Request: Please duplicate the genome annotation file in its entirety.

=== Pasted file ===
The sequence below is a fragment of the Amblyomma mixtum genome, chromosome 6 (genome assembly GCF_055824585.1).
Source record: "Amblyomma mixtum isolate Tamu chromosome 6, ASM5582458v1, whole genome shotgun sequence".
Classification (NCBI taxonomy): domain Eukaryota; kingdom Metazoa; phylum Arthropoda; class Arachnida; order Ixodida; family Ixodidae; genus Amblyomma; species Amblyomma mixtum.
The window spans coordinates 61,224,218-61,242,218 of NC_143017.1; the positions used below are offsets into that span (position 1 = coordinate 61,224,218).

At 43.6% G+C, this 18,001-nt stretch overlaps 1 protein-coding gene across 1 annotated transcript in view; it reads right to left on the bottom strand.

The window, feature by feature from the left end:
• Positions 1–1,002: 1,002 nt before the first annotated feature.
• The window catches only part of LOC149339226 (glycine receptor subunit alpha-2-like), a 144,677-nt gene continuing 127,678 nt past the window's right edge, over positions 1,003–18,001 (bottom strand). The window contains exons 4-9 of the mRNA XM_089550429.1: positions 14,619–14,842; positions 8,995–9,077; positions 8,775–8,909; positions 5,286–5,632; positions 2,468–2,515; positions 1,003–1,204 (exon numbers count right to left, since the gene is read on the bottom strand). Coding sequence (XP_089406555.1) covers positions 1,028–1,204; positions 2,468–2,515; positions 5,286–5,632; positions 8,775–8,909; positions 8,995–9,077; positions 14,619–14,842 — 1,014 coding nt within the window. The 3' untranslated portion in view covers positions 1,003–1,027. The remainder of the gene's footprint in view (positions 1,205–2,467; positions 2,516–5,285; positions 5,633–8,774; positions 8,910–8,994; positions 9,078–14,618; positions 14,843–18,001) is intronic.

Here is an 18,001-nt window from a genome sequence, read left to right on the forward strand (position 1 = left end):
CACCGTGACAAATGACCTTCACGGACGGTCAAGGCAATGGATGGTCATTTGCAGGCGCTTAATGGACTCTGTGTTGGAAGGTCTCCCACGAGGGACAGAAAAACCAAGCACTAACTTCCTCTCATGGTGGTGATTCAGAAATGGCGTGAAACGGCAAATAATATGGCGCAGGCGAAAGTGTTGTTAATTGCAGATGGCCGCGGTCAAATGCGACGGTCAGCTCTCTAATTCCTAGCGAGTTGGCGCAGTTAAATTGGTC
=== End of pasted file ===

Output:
The sequence below is a fragment of the Amblyomma mixtum genome, chromosome 6 (genome assembly GCF_055824585.1).
Source record: "Amblyomma mixtum isolate Tamu chromosome 6, ASM5582458v1, whole genome shotgun sequence".
Classification (NCBI taxonomy): domain Eukaryota; kingdom Metazoa; phylum Arthropoda; class Arachnida; order Ixodida; family Ixodidae; genus Amblyomma; species Amblyomma mixtum.
The window spans coordinates 61,224,218-61,242,218 of NC_143017.1; the positions used below are offsets into that span (position 1 = coordinate 61,224,218).

At 43.6% G+C, this 18,001-nt stretch overlaps 1 protein-coding gene across 1 annotated transcript in view; it reads right to left on the bottom strand.

The window, feature by feature from the left end:
• Positions 1–1,002: 1,002 nt before the first annotated feature.
• The window catches only part of LOC149339226 (glycine receptor subunit alpha-2-like), a 144,677-nt gene continuing 127,678 nt past the window's right edge, over positions 1,003–18,001 (bottom strand). The window contains exons 4-9 of the mRNA XM_089550429.1: positions 14,619–14,842; positions 8,995–9,077; positions 8,775–8,909; positions 5,286–5,632; positions 2,468–2,515; positions 1,003–1,204 (exon numbers count right to left, since the gene is read on the bottom strand). Coding sequence (XP_089406555.1) covers positions 1,028–1,204; positions 2,468–2,515; positions 5,286–5,632; positions 8,775–8,909; positions 8,995–9,077; positions 14,619–14,842 — 1,014 coding nt within the window. The 3' untranslated portion in view covers positions 1,003–1,027. The remainder of the gene's footprint in view (positions 1,205–2,467; positions 2,516–5,285; positions 5,633–8,774; positions 8,910–8,994; positions 9,078–14,618; positions 14,843–18,001) is intronic.

Here is an 18,001-nt window from a genome sequence, read left to right on the forward strand (position 1 = left end):
CACCGTGACAAATGACCTTCACGGACGGTCAAGGCAATGGATGGTCATTTGCAGGCGCTTAATGGACTCTGTGTTGGAAGGTCTCCCACGAGGGACAGAAAAACCAAGCACTAACTTCCTCTCATGGTGGTGATTCAGAAATGGCGTGAAACGGCAAATAATATGGCGCAGGCGAAAGTGTTGTTAATTGCAGATGGCCGCGGTCAAATGCGACGGTCAGCTCTCTAATTCCTAGCGAGTTGGCGCAGTTAAATTGGTC